The Impact of Market Movements and Benefits of Rebalancing
My previous Post emphasised maintaining a disciplined investment approach.
Key among these is the consideration of continuing to rebalance an investment Portfolio.
Regular rebalancing of an investment portfolio adds value, this has been well documented by the research. The importance and benefits of Rebalancing was covered in a previous Kiwi Investor Blog Post which may be of interest: The balancing act of the least liked investment activity.
Rebalancing is a key investment discipline of a professional investment manager. A benefit of having your money professionally managed.
Assuming sharemarkets have fallen 25%, and no return from Fixed Income, within a Balanced Portfolio (60% Shares and 40% Fixed Income) the Sharemarket allocation has fallen to 53% of the portfolio.
Therefore, portfolios are less risky currently relative to longer-term investment objectives. A disciplined investment approach would suggest a strategy to address this issue needs to be developed.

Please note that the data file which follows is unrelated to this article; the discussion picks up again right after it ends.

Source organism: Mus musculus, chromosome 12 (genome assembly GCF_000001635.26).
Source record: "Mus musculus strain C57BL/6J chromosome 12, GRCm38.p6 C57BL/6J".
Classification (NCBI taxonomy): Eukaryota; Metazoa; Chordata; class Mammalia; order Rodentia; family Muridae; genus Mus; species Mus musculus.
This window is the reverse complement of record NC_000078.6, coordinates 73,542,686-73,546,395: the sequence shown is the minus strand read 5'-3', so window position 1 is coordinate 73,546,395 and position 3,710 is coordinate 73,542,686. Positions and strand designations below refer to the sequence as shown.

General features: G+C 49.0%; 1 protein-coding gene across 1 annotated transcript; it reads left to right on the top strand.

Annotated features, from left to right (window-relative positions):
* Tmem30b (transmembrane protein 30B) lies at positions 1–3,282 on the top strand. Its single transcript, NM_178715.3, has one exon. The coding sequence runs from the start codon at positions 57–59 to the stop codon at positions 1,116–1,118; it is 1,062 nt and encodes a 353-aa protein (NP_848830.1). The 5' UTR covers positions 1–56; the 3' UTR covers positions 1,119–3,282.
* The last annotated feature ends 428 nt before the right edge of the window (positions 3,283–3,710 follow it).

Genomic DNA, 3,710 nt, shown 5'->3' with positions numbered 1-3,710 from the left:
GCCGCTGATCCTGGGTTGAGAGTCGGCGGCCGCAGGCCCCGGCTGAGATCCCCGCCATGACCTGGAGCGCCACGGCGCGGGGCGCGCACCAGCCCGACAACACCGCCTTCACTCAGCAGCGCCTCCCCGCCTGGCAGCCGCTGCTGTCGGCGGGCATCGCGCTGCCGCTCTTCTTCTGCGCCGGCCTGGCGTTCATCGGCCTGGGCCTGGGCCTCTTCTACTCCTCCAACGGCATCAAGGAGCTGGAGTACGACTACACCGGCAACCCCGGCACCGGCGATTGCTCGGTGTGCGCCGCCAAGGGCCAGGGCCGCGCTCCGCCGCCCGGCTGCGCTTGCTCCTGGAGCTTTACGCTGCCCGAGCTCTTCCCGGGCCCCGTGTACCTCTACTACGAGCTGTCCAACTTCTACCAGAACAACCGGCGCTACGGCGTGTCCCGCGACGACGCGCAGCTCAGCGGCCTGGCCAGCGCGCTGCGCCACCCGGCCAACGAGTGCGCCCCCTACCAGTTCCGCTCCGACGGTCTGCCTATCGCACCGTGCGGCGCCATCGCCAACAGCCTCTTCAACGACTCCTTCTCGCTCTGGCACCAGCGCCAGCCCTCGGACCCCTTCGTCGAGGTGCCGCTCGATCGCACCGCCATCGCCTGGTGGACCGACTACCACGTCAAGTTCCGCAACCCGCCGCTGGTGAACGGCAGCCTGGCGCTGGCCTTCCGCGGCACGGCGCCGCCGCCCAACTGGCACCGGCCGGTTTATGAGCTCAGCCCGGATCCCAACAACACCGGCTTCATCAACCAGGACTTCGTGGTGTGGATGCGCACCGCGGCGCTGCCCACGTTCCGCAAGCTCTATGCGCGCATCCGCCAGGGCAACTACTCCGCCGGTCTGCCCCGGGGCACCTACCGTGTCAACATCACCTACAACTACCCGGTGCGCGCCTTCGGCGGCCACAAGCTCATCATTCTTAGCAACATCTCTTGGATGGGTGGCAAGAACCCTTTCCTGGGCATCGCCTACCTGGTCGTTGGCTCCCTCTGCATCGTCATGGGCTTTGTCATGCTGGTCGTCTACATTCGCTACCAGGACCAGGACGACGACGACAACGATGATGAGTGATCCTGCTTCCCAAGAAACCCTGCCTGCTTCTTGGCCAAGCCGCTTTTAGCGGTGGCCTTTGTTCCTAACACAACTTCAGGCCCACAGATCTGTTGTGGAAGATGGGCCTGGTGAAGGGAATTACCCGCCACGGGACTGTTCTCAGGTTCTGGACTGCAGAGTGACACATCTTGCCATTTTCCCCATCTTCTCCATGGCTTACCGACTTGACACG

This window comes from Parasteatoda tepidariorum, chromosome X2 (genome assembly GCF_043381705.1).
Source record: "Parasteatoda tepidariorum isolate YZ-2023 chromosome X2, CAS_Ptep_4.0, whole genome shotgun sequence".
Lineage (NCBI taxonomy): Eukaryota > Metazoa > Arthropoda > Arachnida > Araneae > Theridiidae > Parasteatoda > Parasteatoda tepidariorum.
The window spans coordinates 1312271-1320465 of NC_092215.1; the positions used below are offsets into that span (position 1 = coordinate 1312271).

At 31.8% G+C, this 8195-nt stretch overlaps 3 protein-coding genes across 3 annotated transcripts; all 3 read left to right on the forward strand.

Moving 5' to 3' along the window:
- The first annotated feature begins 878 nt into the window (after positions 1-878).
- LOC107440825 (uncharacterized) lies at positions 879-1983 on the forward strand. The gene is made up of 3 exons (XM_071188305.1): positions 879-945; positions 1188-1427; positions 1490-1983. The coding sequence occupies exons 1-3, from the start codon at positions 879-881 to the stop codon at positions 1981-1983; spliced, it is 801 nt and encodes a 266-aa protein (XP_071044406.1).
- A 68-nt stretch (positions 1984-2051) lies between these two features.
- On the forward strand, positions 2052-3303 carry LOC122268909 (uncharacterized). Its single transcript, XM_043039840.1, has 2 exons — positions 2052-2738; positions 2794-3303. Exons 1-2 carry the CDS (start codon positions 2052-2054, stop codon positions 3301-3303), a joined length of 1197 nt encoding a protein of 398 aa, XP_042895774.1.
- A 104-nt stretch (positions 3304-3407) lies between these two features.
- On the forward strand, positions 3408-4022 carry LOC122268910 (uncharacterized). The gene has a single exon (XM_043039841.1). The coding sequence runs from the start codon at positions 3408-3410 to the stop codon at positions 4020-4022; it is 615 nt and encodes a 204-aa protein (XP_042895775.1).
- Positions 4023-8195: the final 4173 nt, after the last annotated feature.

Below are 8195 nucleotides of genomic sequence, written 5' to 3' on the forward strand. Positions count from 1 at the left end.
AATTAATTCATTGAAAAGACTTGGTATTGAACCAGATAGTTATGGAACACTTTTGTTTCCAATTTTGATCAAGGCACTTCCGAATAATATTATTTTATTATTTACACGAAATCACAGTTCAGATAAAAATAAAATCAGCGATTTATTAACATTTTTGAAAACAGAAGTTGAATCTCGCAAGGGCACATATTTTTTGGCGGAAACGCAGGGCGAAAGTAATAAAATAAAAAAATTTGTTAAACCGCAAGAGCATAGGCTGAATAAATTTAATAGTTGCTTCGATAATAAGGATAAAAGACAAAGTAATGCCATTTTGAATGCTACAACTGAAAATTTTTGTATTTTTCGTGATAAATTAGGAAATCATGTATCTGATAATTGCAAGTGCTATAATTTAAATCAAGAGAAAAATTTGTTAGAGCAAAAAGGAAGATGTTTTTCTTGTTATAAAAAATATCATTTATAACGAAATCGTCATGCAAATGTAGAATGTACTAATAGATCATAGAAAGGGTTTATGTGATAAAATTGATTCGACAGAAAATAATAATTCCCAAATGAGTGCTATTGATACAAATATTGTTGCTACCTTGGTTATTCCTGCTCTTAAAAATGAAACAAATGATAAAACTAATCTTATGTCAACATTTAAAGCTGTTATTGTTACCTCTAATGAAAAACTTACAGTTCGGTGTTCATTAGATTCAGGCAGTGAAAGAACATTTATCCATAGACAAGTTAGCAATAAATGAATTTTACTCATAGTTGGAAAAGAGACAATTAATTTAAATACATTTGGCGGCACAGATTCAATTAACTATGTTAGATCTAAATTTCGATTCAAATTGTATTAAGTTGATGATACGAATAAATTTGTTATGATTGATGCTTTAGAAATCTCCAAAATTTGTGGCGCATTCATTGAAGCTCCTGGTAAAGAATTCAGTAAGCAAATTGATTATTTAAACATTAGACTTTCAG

As an aside, within a New Zealand Balanced Portfolio, if no rebalancing had been undertaken the sharemarket component would have grown from 60% to 67% over the last three years, reflecting the New Zealand Sharemarket has outperformed New Zealand Fixed Income by 10.75% per year over the last three years.
This meant, without rebalancing, Portfolios were running higher risk relative to long-term investment objectives entering the current Bear Market.
Although regular rebalancing would have trimmed portfolio returns on the way up, it would also have reduced Portfolio risk when entering the Bear Market.
As mentioned, the research is compelling on the benefits of rebalancing, it requires investment discipline. In part this reflects the drag on performance from volatility. In simple terms, if markets fall by 25%, they need to return 33% to regain the value lost.
Investing in a Challenging Investment Environment
No doubt, you will discuss any current concerns you have with your Trusted Advisor.
In a previous Post I reflected on the tried and true while investing in a Challenging investment environment.
I have summarised below:
Seek “True” portfolio Diversification